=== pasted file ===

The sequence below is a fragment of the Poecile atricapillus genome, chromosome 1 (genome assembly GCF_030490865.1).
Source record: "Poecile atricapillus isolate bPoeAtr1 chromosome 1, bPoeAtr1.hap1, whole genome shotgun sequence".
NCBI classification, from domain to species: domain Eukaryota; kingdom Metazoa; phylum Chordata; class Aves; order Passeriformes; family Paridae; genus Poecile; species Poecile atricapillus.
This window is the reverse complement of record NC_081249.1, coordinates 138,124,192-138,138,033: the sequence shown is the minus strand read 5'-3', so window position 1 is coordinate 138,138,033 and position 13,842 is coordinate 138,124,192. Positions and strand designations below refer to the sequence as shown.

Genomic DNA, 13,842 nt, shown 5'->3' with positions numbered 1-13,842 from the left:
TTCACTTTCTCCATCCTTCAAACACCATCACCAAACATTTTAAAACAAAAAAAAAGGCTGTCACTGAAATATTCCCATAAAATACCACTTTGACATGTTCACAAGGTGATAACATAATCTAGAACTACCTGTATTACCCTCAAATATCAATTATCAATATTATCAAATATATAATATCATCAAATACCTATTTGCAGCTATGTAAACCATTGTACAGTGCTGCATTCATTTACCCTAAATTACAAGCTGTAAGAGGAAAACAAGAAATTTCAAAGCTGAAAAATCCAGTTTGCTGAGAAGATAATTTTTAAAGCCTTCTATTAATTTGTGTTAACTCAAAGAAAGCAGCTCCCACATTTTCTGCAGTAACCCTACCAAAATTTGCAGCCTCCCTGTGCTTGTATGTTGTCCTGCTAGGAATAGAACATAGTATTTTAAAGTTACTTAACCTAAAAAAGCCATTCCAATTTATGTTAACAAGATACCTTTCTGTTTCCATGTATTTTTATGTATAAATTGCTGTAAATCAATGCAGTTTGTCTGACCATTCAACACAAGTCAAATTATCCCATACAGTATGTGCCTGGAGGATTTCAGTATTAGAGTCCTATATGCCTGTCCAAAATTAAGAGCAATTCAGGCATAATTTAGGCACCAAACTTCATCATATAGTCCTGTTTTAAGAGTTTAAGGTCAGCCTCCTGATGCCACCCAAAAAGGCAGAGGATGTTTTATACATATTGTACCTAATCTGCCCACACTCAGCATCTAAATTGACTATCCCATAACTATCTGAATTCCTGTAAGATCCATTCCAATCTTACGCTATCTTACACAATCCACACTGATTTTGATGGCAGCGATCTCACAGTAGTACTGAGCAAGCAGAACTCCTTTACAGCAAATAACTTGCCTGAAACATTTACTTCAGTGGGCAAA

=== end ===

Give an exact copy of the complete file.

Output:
The sequence below is a fragment of the Poecile atricapillus genome, chromosome 1 (genome assembly GCF_030490865.1).
Source record: "Poecile atricapillus isolate bPoeAtr1 chromosome 1, bPoeAtr1.hap1, whole genome shotgun sequence".
NCBI classification, from domain to species: domain Eukaryota; kingdom Metazoa; phylum Chordata; class Aves; order Passeriformes; family Paridae; genus Poecile; species Poecile atricapillus.
This window is the reverse complement of record NC_081249.1, coordinates 138,124,192-138,138,033: the sequence shown is the minus strand read 5'-3', so window position 1 is coordinate 138,138,033 and position 13,842 is coordinate 138,124,192. Positions and strand designations below refer to the sequence as shown.

Genomic DNA, 13,842 nt, shown 5'->3' with positions numbered 1-13,842 from the left:
TTCACTTTCTCCATCCTTCAAACACCATCACCAAACATTTTAAAACAAAAAAAAAGGCTGTCACTGAAATATTCCCATAAAATACCACTTTGACATGTTCACAAGGTGATAACATAATCTAGAACTACCTGTATTACCCTCAAATATCAATTATCAATATTATCAAATATATAATATCATCAAATACCTATTTGCAGCTATGTAAACCATTGTACAGTGCTGCATTCATTTACCCTAAATTACAAGCTGTAAGAGGAAAACAAGAAATTTCAAAGCTGAAAAATCCAGTTTGCTGAGAAGATAATTTTTAAAGCCTTCTATTAATTTGTGTTAACTCAAAGAAAGCAGCTCCCACATTTTCTGCAGTAACCCTACCAAAATTTGCAGCCTCCCTGTGCTTGTATGTTGTCCTGCTAGGAATAGAACATAGTATTTTAAAGTTACTTAACCTAAAAAAGCCATTCCAATTTATGTTAACAAGATACCTTTCTGTTTCCATGTATTTTTATGTATAAATTGCTGTAAATCAATGCAGTTTGTCTGACCATTCAACACAAGTCAAATTATCCCATACAGTATGTGCCTGGAGGATTTCAGTATTAGAGTCCTATATGCCTGTCCAAAATTAAGAGCAATTCAGGCATAATTTAGGCACCAAACTTCATCATATAGTCCTGTTTTAAGAGTTTAAGGTCAGCCTCCTGATGCCACCCAAAAAGGCAGAGGATGTTTTATACATATTGTACCTAATCTGCCCACACTCAGCATCTAAATTGACTATCCCATAACTATCTGAATTCCTGTAAGATCCATTCCAATCTTACGCTATCTTACACAATCCACACTGATTTTGATGGCAGCGATCTCACAGTAGTACTGAGCAAGCAGAACTCCTTTACAGCAAATAACTTGCCTGAAACATTTACTTCAGTGGGCAAA